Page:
3. Trump canceled pay raises for almost 2 million civilian federal employees in order to "put our Nation on a fiscally sustainable course." The 2.1% across-the-board pay increase was scheduled to take effect in January. In contrast to civilian employees, troops are due for a 2.6% pay increase next year, their biggest pay raise since 2009. (CNBC / Axios / Associated Press / Politico)

  4. White House ethics lawyer Stefan Passatino is leaving the Trump administration. Passatino helped several White House officials grapple with a string of ethics violations and controversies, including Kellyanne Conway's March 2017 violation of government ethics laws when she told people to "go buy Ivanka's stuff." (NBC News)

  5. Trump blamed China for derailing the rapprochement process between the U.S. and North Korea, suggesting that China is putting "tremendous pressure" on Pyongyang as a result of the ongoing trade disputes between the two economic superpowers. Trump issued four tweets – what he called a White House statement – saying that he "feels strongly that North Korea is under tremendous pressure from China because of our major trade disputes with the Chinese Government." During the same tweetstorm, Trump said his relationship with Kim Jong Un was "a very good and warm one," and referred to the Chinese leader as "China’s great President Xi Jinping." (NPR)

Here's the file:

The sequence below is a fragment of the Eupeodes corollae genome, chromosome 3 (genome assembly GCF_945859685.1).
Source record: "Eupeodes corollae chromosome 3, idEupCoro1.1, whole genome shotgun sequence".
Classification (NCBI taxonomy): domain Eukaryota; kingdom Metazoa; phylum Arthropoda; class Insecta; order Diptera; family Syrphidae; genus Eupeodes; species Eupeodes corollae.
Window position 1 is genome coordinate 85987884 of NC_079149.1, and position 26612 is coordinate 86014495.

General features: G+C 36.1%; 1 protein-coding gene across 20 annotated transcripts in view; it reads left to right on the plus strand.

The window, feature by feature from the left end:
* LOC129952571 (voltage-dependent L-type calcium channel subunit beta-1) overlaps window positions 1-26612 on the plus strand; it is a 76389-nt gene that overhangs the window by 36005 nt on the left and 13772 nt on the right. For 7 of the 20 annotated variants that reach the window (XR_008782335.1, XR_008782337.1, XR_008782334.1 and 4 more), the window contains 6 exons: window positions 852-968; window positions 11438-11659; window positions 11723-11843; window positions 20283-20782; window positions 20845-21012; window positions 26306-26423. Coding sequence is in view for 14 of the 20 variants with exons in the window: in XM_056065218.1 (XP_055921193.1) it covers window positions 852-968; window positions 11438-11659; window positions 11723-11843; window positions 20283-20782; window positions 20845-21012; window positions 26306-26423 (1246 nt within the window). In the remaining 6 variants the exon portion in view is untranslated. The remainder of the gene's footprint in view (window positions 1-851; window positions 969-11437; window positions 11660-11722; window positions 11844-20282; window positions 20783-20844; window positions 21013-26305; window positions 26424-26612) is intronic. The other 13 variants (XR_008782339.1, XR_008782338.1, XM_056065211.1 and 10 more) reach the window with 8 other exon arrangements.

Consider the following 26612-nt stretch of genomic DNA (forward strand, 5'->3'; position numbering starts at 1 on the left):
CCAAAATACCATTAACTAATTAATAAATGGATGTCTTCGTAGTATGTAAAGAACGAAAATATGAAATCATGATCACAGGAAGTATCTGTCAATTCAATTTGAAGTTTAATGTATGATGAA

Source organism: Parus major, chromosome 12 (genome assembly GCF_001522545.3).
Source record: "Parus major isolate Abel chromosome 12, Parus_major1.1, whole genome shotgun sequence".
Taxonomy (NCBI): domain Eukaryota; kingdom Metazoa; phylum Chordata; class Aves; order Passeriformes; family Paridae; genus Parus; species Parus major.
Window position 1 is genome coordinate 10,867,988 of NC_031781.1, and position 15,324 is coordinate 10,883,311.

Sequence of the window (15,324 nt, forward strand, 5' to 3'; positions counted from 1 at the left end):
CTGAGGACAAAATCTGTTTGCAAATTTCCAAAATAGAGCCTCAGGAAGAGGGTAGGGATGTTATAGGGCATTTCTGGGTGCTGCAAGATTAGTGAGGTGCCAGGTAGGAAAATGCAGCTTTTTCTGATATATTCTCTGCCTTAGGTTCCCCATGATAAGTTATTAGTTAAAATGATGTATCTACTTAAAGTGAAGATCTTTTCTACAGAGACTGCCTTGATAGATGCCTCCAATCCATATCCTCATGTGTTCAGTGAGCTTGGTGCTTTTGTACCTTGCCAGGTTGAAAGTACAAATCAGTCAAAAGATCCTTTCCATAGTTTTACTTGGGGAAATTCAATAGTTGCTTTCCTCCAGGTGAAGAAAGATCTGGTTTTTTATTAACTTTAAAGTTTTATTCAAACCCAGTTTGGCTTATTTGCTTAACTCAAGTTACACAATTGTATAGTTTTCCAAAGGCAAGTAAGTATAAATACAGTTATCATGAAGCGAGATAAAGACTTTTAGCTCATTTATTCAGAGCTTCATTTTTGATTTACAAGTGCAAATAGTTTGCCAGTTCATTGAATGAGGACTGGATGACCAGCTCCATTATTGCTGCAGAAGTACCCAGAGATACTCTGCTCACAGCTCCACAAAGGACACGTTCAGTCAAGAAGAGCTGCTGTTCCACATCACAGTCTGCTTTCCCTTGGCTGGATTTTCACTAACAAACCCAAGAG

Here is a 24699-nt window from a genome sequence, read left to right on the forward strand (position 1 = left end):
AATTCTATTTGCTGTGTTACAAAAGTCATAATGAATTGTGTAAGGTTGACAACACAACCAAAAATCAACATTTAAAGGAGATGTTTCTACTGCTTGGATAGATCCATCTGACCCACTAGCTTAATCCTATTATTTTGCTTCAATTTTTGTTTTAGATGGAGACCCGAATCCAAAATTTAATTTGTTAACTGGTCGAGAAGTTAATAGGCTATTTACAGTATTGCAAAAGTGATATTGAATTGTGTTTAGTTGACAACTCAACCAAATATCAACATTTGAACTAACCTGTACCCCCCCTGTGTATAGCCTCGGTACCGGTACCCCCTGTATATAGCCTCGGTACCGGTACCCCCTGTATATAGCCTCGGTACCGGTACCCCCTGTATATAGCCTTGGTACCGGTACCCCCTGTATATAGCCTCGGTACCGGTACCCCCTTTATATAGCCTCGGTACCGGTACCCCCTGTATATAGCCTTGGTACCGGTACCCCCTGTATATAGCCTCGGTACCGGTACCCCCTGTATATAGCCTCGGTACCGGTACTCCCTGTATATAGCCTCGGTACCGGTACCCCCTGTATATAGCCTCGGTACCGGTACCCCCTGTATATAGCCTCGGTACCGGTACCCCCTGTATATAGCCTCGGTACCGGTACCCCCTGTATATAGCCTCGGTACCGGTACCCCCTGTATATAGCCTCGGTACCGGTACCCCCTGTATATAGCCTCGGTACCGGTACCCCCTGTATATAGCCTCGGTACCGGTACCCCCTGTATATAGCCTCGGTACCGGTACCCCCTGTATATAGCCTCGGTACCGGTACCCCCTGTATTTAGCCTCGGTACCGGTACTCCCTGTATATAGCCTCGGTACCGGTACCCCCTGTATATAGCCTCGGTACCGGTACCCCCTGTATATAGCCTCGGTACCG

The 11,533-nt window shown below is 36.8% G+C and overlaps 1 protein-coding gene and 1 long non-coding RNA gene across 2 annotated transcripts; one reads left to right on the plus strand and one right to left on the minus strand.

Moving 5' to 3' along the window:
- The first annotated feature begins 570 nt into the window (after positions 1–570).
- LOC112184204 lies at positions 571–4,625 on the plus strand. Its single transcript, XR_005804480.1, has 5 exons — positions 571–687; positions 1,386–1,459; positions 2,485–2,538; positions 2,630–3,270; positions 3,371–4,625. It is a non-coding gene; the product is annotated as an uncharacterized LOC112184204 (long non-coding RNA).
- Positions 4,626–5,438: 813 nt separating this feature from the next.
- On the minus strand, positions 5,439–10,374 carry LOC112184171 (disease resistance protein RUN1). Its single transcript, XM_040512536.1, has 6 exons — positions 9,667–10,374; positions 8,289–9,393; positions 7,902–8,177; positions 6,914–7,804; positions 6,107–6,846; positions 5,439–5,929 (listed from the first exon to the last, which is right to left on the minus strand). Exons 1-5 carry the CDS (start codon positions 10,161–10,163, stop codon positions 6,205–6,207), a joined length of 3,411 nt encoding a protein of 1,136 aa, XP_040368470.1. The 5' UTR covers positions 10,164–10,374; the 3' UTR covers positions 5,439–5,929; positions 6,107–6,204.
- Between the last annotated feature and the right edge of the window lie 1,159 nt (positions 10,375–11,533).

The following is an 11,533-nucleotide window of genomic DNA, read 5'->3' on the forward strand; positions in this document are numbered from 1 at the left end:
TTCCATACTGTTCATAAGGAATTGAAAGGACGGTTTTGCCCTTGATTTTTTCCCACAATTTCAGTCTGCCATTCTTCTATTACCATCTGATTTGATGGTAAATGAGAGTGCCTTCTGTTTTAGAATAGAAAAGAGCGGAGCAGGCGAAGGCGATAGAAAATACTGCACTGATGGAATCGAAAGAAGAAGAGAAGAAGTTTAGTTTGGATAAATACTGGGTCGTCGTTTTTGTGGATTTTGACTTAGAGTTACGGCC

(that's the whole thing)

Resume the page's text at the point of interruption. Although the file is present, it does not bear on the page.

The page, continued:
6. The Justice Department sided with a group of Asian-Americans rejected by Harvard, who say the university has systematically discriminated against them by artificially capping the number of qualified Asian-Americans from attending the school to advance less qualified students of other races. In July, the Education and Justice Departments said that the Trump administration was abandoning Obama-era policies that called on universities to consider race as a factor when trying to diversify their campuses. (New York Times / Politico / Associated Press)

  7. A California man threatened to shoot Boston Globe employees in the head for their editorial response to Trump's attacks on the news media. According to a phone recording, Robert Chain called the paper and said: "You're the enemy of the people, and we're going to kill every fucking one of you." The FBI arrested Chain on Thursday in California. He owned several guns and had recently purchased a small-caliber rifle. (New York Times / Associated Press / Justice Department)